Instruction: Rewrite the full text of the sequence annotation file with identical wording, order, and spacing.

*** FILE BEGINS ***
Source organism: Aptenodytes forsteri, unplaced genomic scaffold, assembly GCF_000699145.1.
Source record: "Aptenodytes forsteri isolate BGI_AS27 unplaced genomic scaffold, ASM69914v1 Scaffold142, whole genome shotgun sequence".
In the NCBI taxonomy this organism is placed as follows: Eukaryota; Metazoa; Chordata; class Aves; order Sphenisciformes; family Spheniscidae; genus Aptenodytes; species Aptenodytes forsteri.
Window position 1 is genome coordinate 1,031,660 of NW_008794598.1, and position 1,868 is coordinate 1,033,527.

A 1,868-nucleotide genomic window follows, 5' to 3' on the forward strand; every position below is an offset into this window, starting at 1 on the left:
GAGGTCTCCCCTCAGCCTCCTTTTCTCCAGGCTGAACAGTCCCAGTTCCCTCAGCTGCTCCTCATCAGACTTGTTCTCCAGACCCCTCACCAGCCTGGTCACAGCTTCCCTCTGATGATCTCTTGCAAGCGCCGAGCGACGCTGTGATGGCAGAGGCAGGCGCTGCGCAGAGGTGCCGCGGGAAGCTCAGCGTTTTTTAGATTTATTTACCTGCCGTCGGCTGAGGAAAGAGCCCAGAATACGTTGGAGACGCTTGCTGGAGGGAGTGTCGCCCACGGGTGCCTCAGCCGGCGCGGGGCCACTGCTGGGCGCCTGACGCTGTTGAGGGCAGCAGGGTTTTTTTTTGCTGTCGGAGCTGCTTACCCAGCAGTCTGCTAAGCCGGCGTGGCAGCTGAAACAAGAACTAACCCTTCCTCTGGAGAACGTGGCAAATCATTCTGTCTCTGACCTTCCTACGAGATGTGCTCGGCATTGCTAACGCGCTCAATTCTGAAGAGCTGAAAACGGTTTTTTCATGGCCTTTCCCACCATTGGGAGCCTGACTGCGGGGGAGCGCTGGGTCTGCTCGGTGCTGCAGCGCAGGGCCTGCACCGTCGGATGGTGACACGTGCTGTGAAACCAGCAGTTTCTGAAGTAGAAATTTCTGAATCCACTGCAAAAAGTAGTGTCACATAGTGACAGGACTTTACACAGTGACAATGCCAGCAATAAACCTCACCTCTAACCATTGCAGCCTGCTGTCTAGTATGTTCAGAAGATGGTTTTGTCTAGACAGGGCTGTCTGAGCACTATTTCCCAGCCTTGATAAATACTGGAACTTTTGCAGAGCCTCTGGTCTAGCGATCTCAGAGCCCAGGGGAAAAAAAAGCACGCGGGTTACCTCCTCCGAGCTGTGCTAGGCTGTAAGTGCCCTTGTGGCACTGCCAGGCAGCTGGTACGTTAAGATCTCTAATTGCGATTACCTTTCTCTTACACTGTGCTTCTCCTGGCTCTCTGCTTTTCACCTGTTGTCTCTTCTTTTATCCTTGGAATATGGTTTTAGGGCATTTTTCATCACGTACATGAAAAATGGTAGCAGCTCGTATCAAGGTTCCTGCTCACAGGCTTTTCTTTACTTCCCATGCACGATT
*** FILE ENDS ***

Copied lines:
Source organism: Aptenodytes forsteri, unplaced genomic scaffold, assembly GCF_000699145.1.
Source record: "Aptenodytes forsteri isolate BGI_AS27 unplaced genomic scaffold, ASM69914v1 Scaffold142, whole genome shotgun sequence".
In the NCBI taxonomy this organism is placed as follows: Eukaryota; Metazoa; Chordata; class Aves; order Sphenisciformes; family Spheniscidae; genus Aptenodytes; species Aptenodytes forsteri.
Window position 1 is genome coordinate 1,031,660 of NW_008794598.1, and position 1,868 is coordinate 1,033,527.

A 1,868-nucleotide genomic window follows, 5' to 3' on the forward strand; every position below is an offset into this window, starting at 1 on the left:
GAGGTCTCCCCTCAGCCTCCTTTTCTCCAGGCTGAACAGTCCCAGTTCCCTCAGCTGCTCCTCATCAGACTTGTTCTCCAGACCCCTCACCAGCCTGGTCACAGCTTCCCTCTGATGATCTCTTGCAAGCGCCGAGCGACGCTGTGATGGCAGAGGCAGGCGCTGCGCAGAGGTGCCGCGGGAAGCTCAGCGTTTTTTAGATTTATTTACCTGCCGTCGGCTGAGGAAAGAGCCCAGAATACGTTGGAGACGCTTGCTGGAGGGAGTGTCGCCCACGGGTGCCTCAGCCGGCGCGGGGCCACTGCTGGGCGCCTGACGCTGTTGAGGGCAGCAGGGTTTTTTTTTGCTGTCGGAGCTGCTTACCCAGCAGTCTGCTAAGCCGGCGTGGCAGCTGAAACAAGAACTAACCCTTCCTCTGGAGAACGTGGCAAATCATTCTGTCTCTGACCTTCCTACGAGATGTGCTCGGCATTGCTAACGCGCTCAATTCTGAAGAGCTGAAAACGGTTTTTTCATGGCCTTTCCCACCATTGGGAGCCTGACTGCGGGGGAGCGCTGGGTCTGCTCGGTGCTGCAGCGCAGGGCCTGCACCGTCGGATGGTGACACGTGCTGTGAAACCAGCAGTTTCTGAAGTAGAAATTTCTGAATCCACTGCAAAAAGTAGTGTCACATAGTGACAGGACTTTACACAGTGACAATGCCAGCAATAAACCTCACCTCTAACCATTGCAGCCTGCTGTCTAGTATGTTCAGAAGATGGTTTTGTCTAGACAGGGCTGTCTGAGCACTATTTCCCAGCCTTGATAAATACTGGAACTTTTGCAGAGCCTCTGGTCTAGCGATCTCAGAGCCCAGGGGAAAAAAAAGCACGCGGGTTACCTCCTCCGAGCTGTGCTAGGCTGTAAGTGCCCTTGTGGCACTGCCAGGCAGCTGGTACGTTAAGATCTCTAATTGCGATTACCTTTCTCTTACACTGTGCTTCTCCTGGCTCTCTGCTTTTCACCTGTTGTCTCTTCTTTTATCCTTGGAATATGGTTTTAGGGCATTTTTCATCACGTACATGAAAAATGGTAGCAGCTCGTATCAAGGTTCCTGCTCACAGGCTTTTCTTTACTTCCCATGCACGATT